But even the Augean task of putting the Manse in order, did not satisfy the gigantic activity of Mr. Touchwood. He aspired to universal dominion in the Aultoun of St. Ronan’s; and, like most men of an ardent temper, he contrived, in a great measure, to possess himself of the authority which he longed after. Then was there war waged by him with all the petty, but perpetual nuisances, which infest a Scottish town of the old stamp — then was the hereditary dunghill, which had reeked before the window of the cottage for fourscore years, transported behind the house — then was the broken wheelbarrow, or unserviceable cart, removed out of the footpath — the old hat, or blue petticoat, taken from the window into which it had been stuffed, to “expel the winter’s flaw,” was consigned to the gutter, and its place supplied by good perspicuous glass. The means by which such reformation was effected, were the same as resorted to in the Manse — money and admonition. The latter given alone would have met little attention — perhaps would have provoked opposition — but, softened and sweetened by a little present to assist the reform recommended, it sunk into the hearts of the hearers, and in general overcame their objections. Besides, an opinion of the Nabob’s wealth was high among the villagers; and an idea prevailed amongst them, that, notwithstanding his keeping no servants or equipage, he was able to purchase, if he pleased, half the land in the country. It was not grand carriages and fine liveries that made heavy purses, they rather helped to lighten them; and they said, who pretended to know what they were talking about, that old Turnpenny, and Mr. Bindloose to boot, would tell down more money on Mr. Touchwood’s mere word, than upon the joint bond of half the fine folk at the Well. Such an opinion smoothed every thing before the path of one, who showed himself neither averse to give nor to lend; and it by no means diminished the reputation of his wealth, that in transactions of business he was not carelessly negligent of his interest, but plainly showed he understood the value of what he was parting with. Few, therefore, cared to withstand the humours of a whimsical old gentleman, who had both the will and the means of obliging those disposed to comply with his fancies; and thus the singular stranger contrived, in the course of a brief space of days or weeks, to place the villagers more absolutely at his devotion, than they had been to the pleasure of any individual since their ancient lords had left the Aultoun. The power of the baron-bailie himself, though the office was vested in the person of old Meiklewham, was a subordinate jurisdiction, compared to the voluntary allegiance which the inhabitants paid to Mr. Touchwood.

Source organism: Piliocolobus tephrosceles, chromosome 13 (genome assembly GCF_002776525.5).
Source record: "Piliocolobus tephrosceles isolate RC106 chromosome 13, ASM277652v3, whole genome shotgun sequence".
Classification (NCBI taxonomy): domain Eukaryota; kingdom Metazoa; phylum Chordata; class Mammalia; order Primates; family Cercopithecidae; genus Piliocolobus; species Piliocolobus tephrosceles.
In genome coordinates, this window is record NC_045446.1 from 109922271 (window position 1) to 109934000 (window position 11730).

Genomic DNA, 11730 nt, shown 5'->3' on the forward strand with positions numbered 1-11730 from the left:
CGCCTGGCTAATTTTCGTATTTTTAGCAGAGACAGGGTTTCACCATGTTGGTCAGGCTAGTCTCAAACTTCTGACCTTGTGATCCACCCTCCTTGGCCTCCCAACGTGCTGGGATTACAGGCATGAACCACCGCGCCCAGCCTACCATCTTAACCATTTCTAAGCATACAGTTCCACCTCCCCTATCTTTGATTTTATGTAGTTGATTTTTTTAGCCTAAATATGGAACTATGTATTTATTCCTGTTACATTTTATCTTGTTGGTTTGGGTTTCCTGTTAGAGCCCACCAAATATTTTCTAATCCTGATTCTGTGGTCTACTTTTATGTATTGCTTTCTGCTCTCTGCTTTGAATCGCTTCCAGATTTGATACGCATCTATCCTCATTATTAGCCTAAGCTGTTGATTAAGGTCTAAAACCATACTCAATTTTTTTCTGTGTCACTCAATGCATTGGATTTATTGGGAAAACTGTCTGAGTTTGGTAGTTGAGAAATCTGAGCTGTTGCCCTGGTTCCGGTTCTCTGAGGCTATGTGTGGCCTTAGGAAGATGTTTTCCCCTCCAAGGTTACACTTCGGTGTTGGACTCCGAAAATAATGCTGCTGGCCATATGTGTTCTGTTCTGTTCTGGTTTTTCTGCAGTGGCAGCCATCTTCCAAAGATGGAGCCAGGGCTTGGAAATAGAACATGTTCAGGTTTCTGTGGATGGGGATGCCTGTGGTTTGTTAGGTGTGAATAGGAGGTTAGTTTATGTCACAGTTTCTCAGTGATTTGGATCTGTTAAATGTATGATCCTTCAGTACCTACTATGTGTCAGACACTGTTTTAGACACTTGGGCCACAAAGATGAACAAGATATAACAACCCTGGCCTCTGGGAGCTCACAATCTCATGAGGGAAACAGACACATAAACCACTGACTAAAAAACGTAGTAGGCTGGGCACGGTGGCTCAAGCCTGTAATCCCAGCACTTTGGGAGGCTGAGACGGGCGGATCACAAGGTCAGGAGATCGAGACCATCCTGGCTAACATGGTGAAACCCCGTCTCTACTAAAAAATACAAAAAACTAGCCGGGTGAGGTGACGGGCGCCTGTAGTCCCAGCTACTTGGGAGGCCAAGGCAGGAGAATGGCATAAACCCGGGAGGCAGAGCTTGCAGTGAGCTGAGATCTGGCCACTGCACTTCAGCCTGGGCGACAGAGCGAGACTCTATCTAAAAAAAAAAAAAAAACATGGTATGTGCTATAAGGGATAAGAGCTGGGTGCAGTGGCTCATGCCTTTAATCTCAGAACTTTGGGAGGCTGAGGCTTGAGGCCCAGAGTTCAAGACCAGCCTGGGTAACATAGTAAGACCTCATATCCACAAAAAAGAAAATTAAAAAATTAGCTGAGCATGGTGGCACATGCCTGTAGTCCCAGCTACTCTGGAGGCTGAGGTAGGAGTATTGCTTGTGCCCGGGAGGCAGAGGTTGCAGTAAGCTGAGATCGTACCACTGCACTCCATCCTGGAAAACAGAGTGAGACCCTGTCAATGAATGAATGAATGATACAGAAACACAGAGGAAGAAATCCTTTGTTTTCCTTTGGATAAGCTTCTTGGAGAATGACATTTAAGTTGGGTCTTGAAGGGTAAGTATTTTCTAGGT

There were, however, recusants, who declined the authority thus set up amongst them, and, with the characteristic obstinacy of their countrymen, refused to hearken to the words of the stranger, whether they were for good or for evil. These men’s dunghills were not removed, nor the stumbling-blocks taken from the footpath, where it passed the front of their houses. And it befell, that while Mr. Touchwood was most eager in abating the nuisances of the village, he had very nearly experienced a frequent fate of great reformers — that of losing his life by means of one of those enormities which as yet had subsisted in spite of all his efforts.
The Nabob finding his time after dinner hang somewhat heavy on his hand, and the moon being tolerably bright, had, one harvest evening, sought his usual remedy for dispelling ennui by a walk to the Manse, where he was sure, that, if he could not succeed in engaging the minister himself in some disputation, he would at least find something in the establishment to animadvert upon and to restore to order.